Thus far I haven’t really gotten into reproducing pianos too much, as they are a rather different animal than the instrument I have.
However, there are certainly a few relevant things worth mentioning, again pertaining to the 1919 era.
Picking up where we left off in the last post (WWI); one of the smaller silver linings of war (for the winners of course), is the absorption of desirable immigrants fleeing conflict zones. We are generally talking scientists, political or religious figures, intellectuals, and sometimes even artists. In the 20th Century, as the Allied powers came out on top (at least in the first half), they therefore benefited from such émigrés in large numbers. One specific example, for the purposes of this post: Sergei Rachmaninoff. For those who are not familiar, Rachmaninoff was a late-Romantic Russian composer and pianist, one of the towering musical talents of the early 20th Century. He was one of the many notable “first wave” or “White émigrés” to leave Russia in the wake of the Revolution, and subsequent Civil War.
So, what exactly does this have to do with player pianos? I’m glad you asked!
As nicely summarized here by Mike Springer, Rachmaninoff arrived in America in late 1918. Like many refugees he was not exactly flush with cash, despite his fearsome talents and abilities. In order to make money, Rachmaninoff eschewed composition and reembarked on the life of a virtuoso concert pianist. In addition to maintaining a demanding touring piano schedule (his first tour was 40 concerts in 4 months – undertaken in his late 40’s), he also recorded (in a conventional acoustic fashion) for Edison and Victor (later RCA/HMV) AND in the fledgling format of reproducing pianos, for the American Piano Company (AKA Ampico).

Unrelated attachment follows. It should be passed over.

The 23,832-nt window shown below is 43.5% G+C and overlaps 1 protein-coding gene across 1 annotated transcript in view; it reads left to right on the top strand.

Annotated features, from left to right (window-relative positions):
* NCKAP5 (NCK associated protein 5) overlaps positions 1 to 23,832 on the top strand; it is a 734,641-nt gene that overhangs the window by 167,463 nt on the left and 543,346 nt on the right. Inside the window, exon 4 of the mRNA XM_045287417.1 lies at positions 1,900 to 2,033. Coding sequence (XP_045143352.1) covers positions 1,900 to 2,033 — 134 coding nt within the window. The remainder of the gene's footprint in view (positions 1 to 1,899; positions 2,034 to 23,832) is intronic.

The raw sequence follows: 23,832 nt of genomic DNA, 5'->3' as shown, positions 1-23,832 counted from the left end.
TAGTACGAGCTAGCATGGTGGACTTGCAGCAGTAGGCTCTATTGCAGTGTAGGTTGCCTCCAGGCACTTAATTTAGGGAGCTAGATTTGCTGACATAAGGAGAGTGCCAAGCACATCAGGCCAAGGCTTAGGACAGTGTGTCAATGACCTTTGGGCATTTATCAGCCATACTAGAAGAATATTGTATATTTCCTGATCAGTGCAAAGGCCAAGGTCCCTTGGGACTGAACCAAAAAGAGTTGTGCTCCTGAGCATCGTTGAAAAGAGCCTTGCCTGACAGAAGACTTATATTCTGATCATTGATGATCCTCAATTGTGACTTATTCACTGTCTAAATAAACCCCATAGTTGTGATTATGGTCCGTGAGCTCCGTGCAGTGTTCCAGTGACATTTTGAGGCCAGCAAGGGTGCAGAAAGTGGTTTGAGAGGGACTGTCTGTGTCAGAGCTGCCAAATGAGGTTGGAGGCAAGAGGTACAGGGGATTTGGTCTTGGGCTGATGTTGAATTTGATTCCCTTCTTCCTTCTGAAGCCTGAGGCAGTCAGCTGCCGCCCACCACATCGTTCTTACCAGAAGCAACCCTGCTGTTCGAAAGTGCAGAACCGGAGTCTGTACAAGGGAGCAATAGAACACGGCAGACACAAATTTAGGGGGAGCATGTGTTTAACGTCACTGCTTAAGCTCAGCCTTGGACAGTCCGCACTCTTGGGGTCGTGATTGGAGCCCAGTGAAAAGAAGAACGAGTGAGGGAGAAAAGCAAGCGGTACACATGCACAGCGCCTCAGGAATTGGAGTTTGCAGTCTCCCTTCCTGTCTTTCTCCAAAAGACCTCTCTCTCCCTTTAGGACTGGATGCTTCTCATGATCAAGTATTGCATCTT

This is probably a good time to mention that Ampico was a type of reproducing system for the piano. Reproducing pianos were superior to standard player pianos, in the sense that they were capable of more nuances, including pedal expression and tempo articulations, which were recorded directly in the encoding of the piano roll. This is a critical distinction; because although it meant sacrificing some of the interactive aspects of the musical rendering (for the pianola player), the gains were in having a superior level of expression by great artists, built in to their interpretations of the piano music. Listening to a good playback on a reproducing piano is a surprisingly accurate approximation of listening to the piano masters of the past, at the piano. Along with Duo-Art and Welte, Ampico made up the the lion’s share of the reproducing piano market.
At any rate, apparently Rachmaninoff was sufficiently impressed with the process (upon hearing the reproduction of his first Ampico performance played back to him) that he is quoted as saying to Ampico executives: “Gentlemen, I have just heard myself”! Whether he was just being polite or not, who can say? In another promotional quotation, he is recorded as stating, in 1919 : “I have played my own works for the reproducing piano because of its absolute faithfulness and capacity to preserve beautiful tone painting”. (This quote and those of other famous contemporary pianists can be seen here).
While quotes like this may just seem like self-serving marketing, it is important to keep in mind as well (again paraphrasing Springer, who may or may not be paraphrasing Good) that the sound of a nicely maintained piano was actually better than that which contemporary recording technology could offer at the time.
In other words: given the choice, why pick a live, relatively unedited recording which was primitively captured and played on a pitiful “lo-fi” speaker; when you could have a polished performance played back on an actual piano, the instrument for which it was specifically encoded?
I think that in 1919, it probably would not have been a difficult choice at all!
This concludes the history portion of the blog 😀